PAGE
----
Friday, 16 January 2009

Giotto di Bondone
La Cappella degli Scrovegni
31 October 2005

The Arrest of Christ (Kiss of Judas) 1304-06
Fresco 200 x 185 cm

On the train journey from Venice to Padua the anticipation of seeing greatest single collection of frescoes in the world was building with every mile. Arriving at Padua station I immediately walked to the chapel to book the earliest ticket I could, to give me the maximum amount of time to see the paintings. Knowing that the timed tickets were at 30minute intervals I had naively expected to be able to stay as long as I liked.

The reality of modern art tourism was a shock. The 30 minutes was a fixed time, of which the first 15 minutes were spent in a dehumidifying chamber waiting for admission to the chapel itself. 15 minutes is an absurd amount of time to spend with so many paintings, I can spend a couple of hours over just one. The fastest art experience I have ever had in my life!

So, despite being well prepared, I found the visit overwhelming. To say that the chapel is stunning would be an understatement and it is hard to believe that it was completed in two years. I had taken my sketch book in but given the brief encounter with the paintings I had to concentrate on looking and forego notes let alone sketching. Yet being ushered out into the sun 15 minutes later I am not sure how much I had absorbed other than despite (or because of) the simple compositions and colour schemes, the spirit of each scene had stood out at a glance whilst maintaining a unity between the works.

Perhaps the most memorable of the individual frescoes was the one depicting the betrayal of Christ by Judas in the Garden of Gethsemane. The composition is thickly filled with figures, staves and lanterns and gives a good sense of the clash between the ‘followers’ and the soldiery. The figures of Christ and Judas stand out from the crowd and there is no mistaking what is happening. It is not filled with a wistful melancholy but the embrace of betrayal is met with an all-knowing expression of absolute forgiveness and the knowing what is to follow as the high priest orders the arrest of Christ.

Perhaps the most amazing feature of Giotto’s style is the variety of emotion and facial expression he achieves despite the simplicity of the faces. The comparison between Judas's sinister and animalistic kiss and the very private and intimate kiss from The Annunciation gives an indication of the level of subtlety he has mastered. Childless Joachim and Anna are meeting to share the knowledge of the impending birth that will change their lives forever. It is mouth to mouth and the eye contact is direct away from the main group inside the Golden Gate whereas in the betrayal kiss the faces are nose to nose and the group crowds around transfixed.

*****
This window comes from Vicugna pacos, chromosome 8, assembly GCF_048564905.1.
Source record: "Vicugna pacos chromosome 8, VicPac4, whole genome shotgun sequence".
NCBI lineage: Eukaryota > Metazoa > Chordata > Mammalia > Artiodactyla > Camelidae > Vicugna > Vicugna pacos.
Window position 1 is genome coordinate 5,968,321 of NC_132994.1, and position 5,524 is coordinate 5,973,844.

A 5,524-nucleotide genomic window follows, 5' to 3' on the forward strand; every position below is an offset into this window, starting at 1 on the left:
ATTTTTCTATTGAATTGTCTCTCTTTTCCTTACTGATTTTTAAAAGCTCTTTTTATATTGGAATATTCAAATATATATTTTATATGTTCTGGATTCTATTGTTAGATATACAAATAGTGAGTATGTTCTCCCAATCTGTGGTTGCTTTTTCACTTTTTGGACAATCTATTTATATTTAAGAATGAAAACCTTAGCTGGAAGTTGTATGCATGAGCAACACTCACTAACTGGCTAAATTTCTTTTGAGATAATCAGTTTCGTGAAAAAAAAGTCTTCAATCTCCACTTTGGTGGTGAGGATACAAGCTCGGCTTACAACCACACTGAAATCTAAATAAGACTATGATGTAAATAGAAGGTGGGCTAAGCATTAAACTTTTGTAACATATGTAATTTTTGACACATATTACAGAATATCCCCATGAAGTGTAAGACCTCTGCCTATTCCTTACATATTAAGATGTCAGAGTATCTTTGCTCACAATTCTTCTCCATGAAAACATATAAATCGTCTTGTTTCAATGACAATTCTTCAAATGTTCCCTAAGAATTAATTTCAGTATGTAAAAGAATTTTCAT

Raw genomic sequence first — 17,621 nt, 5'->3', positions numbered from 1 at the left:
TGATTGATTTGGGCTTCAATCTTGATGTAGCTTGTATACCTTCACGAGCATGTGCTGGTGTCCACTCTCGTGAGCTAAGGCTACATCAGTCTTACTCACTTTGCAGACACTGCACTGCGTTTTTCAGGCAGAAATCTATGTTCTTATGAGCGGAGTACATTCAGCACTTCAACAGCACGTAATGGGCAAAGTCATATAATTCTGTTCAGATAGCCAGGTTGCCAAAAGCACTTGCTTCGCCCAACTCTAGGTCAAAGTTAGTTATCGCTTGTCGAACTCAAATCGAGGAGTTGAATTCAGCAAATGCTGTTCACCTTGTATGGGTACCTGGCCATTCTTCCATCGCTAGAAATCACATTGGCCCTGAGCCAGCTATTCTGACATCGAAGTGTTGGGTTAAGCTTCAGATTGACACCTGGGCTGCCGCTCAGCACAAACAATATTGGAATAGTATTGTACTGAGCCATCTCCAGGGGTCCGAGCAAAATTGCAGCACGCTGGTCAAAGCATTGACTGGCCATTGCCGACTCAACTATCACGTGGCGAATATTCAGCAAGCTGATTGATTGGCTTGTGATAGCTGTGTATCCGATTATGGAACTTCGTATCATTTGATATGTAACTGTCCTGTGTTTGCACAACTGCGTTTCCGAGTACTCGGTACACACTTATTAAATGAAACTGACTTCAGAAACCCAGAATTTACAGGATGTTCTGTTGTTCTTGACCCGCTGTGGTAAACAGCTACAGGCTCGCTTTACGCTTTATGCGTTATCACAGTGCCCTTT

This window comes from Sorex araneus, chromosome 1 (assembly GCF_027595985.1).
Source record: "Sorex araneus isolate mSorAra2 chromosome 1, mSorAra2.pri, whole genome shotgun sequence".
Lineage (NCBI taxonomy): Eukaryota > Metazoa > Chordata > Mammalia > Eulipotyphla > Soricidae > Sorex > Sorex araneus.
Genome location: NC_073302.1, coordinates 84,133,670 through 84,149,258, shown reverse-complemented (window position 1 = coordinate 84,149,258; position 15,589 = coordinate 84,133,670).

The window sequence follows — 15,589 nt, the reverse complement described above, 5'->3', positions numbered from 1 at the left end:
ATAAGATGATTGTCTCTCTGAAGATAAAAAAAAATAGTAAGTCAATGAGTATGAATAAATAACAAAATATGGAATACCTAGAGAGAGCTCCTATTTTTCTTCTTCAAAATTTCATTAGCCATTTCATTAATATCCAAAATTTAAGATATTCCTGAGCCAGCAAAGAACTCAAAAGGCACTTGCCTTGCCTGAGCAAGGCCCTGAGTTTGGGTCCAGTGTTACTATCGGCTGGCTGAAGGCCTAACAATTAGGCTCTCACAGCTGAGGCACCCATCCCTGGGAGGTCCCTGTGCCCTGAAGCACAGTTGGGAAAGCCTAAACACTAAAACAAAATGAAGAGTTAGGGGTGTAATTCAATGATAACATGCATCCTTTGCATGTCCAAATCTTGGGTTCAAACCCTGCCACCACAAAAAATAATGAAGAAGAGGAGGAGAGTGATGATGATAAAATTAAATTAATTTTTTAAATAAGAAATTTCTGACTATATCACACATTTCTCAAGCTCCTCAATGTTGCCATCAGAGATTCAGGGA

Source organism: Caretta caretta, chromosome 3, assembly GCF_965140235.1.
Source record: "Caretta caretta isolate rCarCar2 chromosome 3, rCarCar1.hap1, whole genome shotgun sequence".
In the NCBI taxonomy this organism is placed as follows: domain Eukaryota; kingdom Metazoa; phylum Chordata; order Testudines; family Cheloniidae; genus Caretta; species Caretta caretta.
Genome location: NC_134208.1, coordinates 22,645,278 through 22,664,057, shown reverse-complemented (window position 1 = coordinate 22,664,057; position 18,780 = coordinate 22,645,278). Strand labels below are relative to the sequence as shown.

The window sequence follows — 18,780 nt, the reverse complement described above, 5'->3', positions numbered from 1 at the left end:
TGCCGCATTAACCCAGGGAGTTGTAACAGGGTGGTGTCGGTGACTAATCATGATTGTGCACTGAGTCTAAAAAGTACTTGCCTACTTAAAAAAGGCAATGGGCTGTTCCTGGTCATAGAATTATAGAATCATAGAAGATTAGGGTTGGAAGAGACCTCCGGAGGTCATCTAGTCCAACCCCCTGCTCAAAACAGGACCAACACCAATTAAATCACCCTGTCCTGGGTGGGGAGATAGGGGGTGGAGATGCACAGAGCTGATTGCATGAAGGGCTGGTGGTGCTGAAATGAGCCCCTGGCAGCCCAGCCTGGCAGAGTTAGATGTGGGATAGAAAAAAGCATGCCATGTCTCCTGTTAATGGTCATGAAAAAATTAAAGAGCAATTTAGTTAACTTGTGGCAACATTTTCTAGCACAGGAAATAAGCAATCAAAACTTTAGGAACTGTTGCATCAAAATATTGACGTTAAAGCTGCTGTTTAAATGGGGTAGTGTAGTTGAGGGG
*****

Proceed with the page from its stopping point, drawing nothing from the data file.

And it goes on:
Perhaps that is his greatest quality; being able to make all the subjects individuals and yet a master of injecting feeling into the scenes whilst ensuring the ‘meaning’ isn’t diluted. I have since tried to emulate the amount of emotion which Giotto is capable of expressing by a single gesture, and can appreciate just how hard it is to avoid lapsing into caricature.

©blackdog 2009


  1. Oh, Giotto's frescoes -I have stood there for some time- are for me one of the most beautiful paintings! Especially the scene between Jesus and Judas- as they look at each other -so deeply into their eyes- and I can imagine what they are thinking and feeling at this moment-yes, it is one existential moment- frozen, better eternalized by Giotto- in this moment there lies a kind of sadness and disappointment and melancholy considering the loss of friendschap and confidence...- yes, the each other meeting eyes/looks of figures are Giotto's special- I remember the meeting of King Salomo and Queen Saba in Arezzo, the annunciation of angel Gabriel to Mary in Florence... Giotto is one of the most genious artists indeed- and his colours are vivid although a bit fading!

  2. These pics could confirm the thesis of Lessing in his essay "Laokoon..."- Giotto has chosen the one decisive turning/crisis-point of the story/event where we can at the same point look back and forward- I have the feeling as if the story could also end in another way, a positive way, than the bible has reported- maybe because of the atmosphere of intimacy between the two men -despite the betrayal- created and -at the same time- threatened by the circle of all the weapons around- Giotto choose the moment before the kiss in opposite to other paintings of this subject, only the gestures are speaking, in the bible we hear Jesus and Judas saying some words before the kiss- it is a scene 'crackling' by the inner emotions and tensions! An absolute highlight of painting!

    (I had some problems to post the comments, therefore I chose the easiest way as Anonymus, it's okay, Ph.Kl.)